More than anything, I’m filled with awe and admiration for Zeke’s humanity and decency in a moment of shock and betrayal, and for his bravery in sharing his feelings over a matter he had the right to choose to keep private. Prior to watching yesterday’s episode, I was kind of “meh” about Zeke — he’s a fun player to watch, but I wasn’t necessarily rooting for him to win. But now? Team Zeke, all the way! And I suspect I’m far from alone.

For more on the events on yesterday’s Survivor, here are a few thoughtful pieces:

New York Times: https://www.nytimes.com/2017/04/12/opinion/outed-as-transgender-on-survivor-and-in-real-life.html
New York Times: https://www.nytimes.com/2017/04/13/arts/television/survivor-contestant-transgender.html?_r=0
Vulture: http://www.vulture.com/2017/04/cbs-defends-airing-survivor-trans-outing-episode-zeke-smith.html
E Online: http://www.eonline.com/news/843440/survivor-s-handling-of-zeke-smith-s-outing-proves-it-just-might-be-the-most-lowkey-progressive-reality-tv-series-around

 

7 thoughts on “TV Reaction: An outing on Survivor

  1. I didn’t catch the episode but I imagine the producers have Carte Blanche on what they can air, and that all players sign away those rights at the onset. Glad it “outed” a bigger picture story about transphobia and that it worked against Varner.

    • Yes, from what I understand, players sign away pretty much all rights when they agree to be on the show. I’m just glad that this topic was handled with sensitivity. The more I’ve read about it, the more it seems that the producers worked with Zeke and that they’ve been supportive throughout.

  2. I didn’t see the episode when it aired on cable, but was informed via my fiance’s mom that something unusual and potentially upsetting occurred – and I’m so glad I knew going in that something was going to shock/upset me. Had I been completely unwarned, I may have set fire to something. It was an incredibly emotional moment, and I was grateful that other members of Zeke’s tribe were supportive.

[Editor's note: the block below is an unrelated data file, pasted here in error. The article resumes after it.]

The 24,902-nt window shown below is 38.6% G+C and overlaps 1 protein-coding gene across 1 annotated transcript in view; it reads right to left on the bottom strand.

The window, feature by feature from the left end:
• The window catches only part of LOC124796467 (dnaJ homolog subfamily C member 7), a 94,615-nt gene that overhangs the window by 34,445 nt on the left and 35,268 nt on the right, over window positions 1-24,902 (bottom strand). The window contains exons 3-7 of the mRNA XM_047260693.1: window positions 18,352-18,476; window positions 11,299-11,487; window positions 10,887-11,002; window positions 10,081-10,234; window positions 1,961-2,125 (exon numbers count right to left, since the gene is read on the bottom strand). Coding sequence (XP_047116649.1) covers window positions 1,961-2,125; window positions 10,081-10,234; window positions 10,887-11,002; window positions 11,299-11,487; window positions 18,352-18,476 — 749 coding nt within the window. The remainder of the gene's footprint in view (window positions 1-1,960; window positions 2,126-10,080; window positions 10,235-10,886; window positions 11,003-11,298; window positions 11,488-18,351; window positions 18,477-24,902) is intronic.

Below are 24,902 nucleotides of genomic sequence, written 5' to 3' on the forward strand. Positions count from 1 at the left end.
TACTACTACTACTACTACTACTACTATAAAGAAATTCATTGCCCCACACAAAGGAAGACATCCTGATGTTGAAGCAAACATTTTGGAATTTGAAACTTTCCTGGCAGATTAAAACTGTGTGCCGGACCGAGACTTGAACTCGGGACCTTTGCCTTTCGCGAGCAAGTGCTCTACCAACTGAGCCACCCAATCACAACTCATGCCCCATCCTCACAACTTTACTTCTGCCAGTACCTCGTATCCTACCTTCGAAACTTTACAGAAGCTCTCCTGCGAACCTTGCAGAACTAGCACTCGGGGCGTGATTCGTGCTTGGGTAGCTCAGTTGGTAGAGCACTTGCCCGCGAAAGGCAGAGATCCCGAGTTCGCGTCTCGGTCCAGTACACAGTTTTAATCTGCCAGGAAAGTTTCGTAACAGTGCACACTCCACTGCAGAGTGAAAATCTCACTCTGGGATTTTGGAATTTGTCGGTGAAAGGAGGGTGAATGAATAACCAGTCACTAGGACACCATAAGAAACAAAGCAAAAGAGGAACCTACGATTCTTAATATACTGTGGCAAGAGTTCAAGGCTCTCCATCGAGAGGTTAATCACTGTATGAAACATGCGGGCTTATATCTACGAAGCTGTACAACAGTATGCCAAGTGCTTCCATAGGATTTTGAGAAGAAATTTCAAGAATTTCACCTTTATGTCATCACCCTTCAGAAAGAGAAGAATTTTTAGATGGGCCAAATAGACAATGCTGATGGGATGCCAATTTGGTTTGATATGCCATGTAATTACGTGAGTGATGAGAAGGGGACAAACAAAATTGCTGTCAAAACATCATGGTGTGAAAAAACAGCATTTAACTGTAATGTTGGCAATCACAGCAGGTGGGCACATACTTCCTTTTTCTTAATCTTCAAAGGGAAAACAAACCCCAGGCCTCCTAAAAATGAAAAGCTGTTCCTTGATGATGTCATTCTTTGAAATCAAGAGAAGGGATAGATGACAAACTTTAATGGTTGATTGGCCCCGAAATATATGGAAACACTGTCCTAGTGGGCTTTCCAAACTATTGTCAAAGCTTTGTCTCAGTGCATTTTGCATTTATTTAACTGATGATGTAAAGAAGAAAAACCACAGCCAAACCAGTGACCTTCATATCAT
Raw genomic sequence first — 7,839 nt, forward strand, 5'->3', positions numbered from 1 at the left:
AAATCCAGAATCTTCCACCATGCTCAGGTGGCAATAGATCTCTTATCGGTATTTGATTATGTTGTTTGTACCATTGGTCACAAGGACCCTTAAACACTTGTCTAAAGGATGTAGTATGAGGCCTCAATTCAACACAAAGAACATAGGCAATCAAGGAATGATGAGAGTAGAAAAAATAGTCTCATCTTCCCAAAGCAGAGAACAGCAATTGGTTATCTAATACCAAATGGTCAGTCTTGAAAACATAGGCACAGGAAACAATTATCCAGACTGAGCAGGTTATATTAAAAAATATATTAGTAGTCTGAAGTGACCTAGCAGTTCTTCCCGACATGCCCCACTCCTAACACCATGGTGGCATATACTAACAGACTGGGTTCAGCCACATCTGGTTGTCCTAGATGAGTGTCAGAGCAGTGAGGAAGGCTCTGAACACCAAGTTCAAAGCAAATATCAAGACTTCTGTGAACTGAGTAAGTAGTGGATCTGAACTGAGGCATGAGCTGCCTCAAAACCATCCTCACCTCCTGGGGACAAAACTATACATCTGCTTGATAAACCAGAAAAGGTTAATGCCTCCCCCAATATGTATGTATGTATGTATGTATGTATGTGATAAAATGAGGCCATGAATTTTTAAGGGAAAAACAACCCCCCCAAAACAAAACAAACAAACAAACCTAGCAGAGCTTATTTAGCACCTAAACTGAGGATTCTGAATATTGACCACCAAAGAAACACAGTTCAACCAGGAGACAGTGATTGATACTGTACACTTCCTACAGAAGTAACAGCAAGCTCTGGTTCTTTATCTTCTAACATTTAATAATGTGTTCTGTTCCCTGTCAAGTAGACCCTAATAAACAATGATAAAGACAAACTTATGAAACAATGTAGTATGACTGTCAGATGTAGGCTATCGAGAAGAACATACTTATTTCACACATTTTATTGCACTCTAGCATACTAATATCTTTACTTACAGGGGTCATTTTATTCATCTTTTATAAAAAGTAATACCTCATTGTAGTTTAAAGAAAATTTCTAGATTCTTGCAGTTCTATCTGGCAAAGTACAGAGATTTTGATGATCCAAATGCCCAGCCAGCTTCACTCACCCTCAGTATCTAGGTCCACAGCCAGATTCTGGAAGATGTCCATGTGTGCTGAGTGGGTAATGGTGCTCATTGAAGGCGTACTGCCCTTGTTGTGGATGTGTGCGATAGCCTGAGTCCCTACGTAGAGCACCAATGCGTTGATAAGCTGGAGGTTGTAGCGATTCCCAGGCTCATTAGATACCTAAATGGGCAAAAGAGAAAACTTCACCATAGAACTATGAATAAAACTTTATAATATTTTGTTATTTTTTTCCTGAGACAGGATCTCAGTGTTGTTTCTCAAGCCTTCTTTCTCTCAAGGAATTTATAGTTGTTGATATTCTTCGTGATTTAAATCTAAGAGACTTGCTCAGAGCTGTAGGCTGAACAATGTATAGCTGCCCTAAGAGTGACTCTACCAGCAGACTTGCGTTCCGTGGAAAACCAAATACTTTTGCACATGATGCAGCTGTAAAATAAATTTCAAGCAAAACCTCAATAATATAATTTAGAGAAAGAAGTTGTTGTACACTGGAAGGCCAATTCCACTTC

I’ve also been wondering about the reasons for airing that particular moment in the episode. I’m guessing Zeke being outed because a big part of the story – and I really hope he makes it to the final 3 – I was rooting for him on last season as well, purely because he’s from my home state of Oklahoma. I hope that Zeke had some say in how the episode was produced, but I’m fairly certain he didn’t have much choice. Maybe I’m a cynic, but I feel like CBS is just using the whole thing as a “SEE HOW LIBERAL WE ARE?! SEE!” type moment to boost their ratings.

    That being said, I hope that the episode sparks discussions around the country in a helpful way, the way it did with you and your kid. It’s interesting to note Varner’s attempt to cover his own mistake, the way he claimed his role in the LGBT+ community and his trans friends, etc. It’s a pretty classic scenario and it’s interesting to note that Varner is a cis gay man (of a certain generation) and that his treatment of Zeke didn’t necessarily surprise me. It just shows the rifts that still exist within the larger queer community.

    Thanks for sharing your thoughts!

    • Thank you for your comments! I’ve been reading more of the coverage since I posted this, and it does seem as though Zeke was very involved with the producers in preparing for the episode to air. I wonder what might have happened if he’d objected, though. It’ll be interesting to see how the rest of the season plays out and if this ends up helping Zeke’s standing in the game. I think you’re right about Varner — but he’s certainly suffering the consequences of his actions now, and I can only hope that he comes out of it a better (and more enlightened) person.

      • I would really like to see Zeke succeed, but it’s definitely going to be interesting to see how people interact with him now that this info is out there.

        • Yes, especially as the merge is about to happen. I wonder if this is something that will be kept private between Zeke and his current tribemates, or if it will become common knowledge for all the remaining players, and how that will affect Zeke’s experience.

  3. Pingback: April Wrap-Up – the story salve